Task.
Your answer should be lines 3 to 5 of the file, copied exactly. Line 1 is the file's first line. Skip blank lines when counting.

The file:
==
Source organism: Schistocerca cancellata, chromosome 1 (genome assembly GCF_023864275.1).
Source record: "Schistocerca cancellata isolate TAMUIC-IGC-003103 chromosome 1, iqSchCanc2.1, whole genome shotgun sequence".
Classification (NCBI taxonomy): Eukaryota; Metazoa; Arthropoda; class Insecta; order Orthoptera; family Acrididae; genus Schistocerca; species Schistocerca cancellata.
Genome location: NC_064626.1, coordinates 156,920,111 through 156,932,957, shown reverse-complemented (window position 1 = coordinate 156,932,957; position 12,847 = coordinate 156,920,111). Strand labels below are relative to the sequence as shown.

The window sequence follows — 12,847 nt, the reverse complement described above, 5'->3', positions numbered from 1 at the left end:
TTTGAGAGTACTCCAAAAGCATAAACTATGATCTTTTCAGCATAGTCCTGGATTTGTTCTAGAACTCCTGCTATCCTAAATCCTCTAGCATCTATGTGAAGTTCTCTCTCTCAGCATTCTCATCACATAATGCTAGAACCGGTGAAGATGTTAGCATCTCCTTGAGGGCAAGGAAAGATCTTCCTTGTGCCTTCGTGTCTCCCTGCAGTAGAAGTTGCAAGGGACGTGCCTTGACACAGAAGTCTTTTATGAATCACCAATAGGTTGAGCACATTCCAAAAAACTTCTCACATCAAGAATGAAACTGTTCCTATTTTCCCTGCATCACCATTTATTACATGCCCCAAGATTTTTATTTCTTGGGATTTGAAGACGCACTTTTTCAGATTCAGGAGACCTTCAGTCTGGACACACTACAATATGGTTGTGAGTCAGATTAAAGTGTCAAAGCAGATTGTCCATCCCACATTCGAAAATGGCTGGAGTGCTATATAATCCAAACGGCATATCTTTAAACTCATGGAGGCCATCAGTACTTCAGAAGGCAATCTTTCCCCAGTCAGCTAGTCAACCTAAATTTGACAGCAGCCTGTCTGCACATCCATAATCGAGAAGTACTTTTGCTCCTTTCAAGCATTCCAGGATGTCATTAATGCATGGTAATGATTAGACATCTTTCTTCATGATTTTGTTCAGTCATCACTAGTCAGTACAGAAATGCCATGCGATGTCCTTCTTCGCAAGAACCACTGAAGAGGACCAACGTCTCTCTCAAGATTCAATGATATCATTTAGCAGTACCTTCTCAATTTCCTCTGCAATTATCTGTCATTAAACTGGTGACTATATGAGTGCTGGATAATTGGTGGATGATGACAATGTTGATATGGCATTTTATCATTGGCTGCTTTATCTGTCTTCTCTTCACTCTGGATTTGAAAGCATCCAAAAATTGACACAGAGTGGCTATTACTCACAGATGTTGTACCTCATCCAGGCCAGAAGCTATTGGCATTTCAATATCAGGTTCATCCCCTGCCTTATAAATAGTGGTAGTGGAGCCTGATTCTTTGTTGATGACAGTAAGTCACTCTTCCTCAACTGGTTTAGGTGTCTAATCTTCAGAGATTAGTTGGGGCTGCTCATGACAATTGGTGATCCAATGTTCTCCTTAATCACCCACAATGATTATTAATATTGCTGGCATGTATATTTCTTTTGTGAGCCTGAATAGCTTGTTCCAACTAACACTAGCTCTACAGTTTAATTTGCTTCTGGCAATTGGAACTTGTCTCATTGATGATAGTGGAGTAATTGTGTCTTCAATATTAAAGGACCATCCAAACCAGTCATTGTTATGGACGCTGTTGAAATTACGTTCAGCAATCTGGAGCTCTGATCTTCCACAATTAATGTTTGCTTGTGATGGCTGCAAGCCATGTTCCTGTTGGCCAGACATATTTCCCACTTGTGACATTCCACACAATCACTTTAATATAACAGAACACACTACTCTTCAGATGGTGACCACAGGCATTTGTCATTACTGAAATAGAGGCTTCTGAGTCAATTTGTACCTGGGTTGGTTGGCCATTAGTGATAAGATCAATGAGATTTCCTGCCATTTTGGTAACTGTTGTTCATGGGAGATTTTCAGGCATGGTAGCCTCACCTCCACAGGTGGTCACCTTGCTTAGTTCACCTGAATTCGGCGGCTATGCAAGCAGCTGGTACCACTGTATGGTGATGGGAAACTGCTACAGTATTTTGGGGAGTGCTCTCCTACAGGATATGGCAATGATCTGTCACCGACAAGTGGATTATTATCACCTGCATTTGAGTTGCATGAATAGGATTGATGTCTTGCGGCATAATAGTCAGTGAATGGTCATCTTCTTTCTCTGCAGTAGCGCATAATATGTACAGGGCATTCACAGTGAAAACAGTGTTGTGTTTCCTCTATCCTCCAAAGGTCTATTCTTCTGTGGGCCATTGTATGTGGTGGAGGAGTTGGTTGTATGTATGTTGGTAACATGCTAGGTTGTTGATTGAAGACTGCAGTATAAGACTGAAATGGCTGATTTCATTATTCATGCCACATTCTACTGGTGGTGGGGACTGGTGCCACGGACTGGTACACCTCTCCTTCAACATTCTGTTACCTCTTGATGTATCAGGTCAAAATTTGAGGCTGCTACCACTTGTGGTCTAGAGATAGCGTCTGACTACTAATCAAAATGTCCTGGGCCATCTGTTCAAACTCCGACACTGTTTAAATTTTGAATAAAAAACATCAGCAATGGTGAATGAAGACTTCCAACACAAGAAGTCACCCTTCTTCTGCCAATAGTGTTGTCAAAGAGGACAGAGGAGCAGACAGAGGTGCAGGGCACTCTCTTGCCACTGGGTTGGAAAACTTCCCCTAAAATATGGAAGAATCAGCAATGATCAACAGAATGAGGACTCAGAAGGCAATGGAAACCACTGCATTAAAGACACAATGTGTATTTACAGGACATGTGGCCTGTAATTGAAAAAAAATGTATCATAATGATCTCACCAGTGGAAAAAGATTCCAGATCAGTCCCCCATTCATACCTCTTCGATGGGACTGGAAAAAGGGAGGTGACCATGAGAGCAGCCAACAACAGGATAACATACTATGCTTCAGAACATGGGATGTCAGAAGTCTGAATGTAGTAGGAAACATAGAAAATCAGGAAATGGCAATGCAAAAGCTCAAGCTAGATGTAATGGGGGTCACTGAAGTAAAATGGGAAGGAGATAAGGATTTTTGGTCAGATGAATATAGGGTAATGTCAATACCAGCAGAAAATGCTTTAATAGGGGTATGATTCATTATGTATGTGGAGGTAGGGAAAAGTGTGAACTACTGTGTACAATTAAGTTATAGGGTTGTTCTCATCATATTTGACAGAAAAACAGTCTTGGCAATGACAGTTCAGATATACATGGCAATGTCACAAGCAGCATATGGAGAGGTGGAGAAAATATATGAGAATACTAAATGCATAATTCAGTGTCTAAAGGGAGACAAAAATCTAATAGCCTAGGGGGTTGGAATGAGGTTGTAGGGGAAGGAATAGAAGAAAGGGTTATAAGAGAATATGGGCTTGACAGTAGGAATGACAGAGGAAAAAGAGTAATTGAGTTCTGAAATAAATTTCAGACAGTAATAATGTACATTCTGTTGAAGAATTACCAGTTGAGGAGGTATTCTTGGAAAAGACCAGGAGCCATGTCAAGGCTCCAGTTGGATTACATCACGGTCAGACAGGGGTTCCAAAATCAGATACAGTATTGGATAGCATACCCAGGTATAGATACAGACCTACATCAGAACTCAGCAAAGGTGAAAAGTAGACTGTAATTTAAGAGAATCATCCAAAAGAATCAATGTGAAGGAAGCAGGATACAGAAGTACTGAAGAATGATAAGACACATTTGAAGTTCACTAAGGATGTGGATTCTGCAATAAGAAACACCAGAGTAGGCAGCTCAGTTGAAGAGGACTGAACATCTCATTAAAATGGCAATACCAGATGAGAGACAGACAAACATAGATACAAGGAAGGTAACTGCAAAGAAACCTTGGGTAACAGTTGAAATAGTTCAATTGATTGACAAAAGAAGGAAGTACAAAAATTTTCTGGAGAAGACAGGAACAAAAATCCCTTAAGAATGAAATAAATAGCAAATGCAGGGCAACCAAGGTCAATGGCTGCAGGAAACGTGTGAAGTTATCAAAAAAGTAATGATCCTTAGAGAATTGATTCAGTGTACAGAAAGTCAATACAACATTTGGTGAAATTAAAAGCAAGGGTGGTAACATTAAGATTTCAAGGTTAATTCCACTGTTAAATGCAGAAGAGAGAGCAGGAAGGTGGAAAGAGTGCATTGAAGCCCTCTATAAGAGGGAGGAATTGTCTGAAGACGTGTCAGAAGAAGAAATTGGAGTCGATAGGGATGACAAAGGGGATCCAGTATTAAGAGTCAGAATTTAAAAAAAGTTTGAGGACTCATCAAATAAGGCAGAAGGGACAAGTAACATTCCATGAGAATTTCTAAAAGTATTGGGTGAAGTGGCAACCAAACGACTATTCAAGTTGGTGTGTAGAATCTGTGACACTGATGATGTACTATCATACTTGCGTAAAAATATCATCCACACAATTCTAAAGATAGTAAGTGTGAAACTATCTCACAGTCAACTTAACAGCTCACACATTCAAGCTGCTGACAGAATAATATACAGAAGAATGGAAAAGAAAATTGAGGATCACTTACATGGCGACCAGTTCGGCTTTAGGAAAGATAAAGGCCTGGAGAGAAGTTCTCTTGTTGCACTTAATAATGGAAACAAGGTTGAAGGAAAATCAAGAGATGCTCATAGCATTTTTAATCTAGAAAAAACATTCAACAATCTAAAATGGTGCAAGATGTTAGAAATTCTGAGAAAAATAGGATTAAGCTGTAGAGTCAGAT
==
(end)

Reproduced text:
Classification (NCBI taxonomy): Eukaryota; Metazoa; Arthropoda; class Insecta; order Orthoptera; family Acrididae; genus Schistocerca; species Schistocerca cancellata.
Genome location: NC_064626.1, coordinates 156,920,111 through 156,932,957, shown reverse-complemented (window position 1 = coordinate 156,932,957; position 12,847 = coordinate 156,920,111). Strand labels below are relative to the sequence as shown.

The window sequence follows — 12,847 nt, the reverse complement described above, 5'->3', positions numbered from 1 at the left end: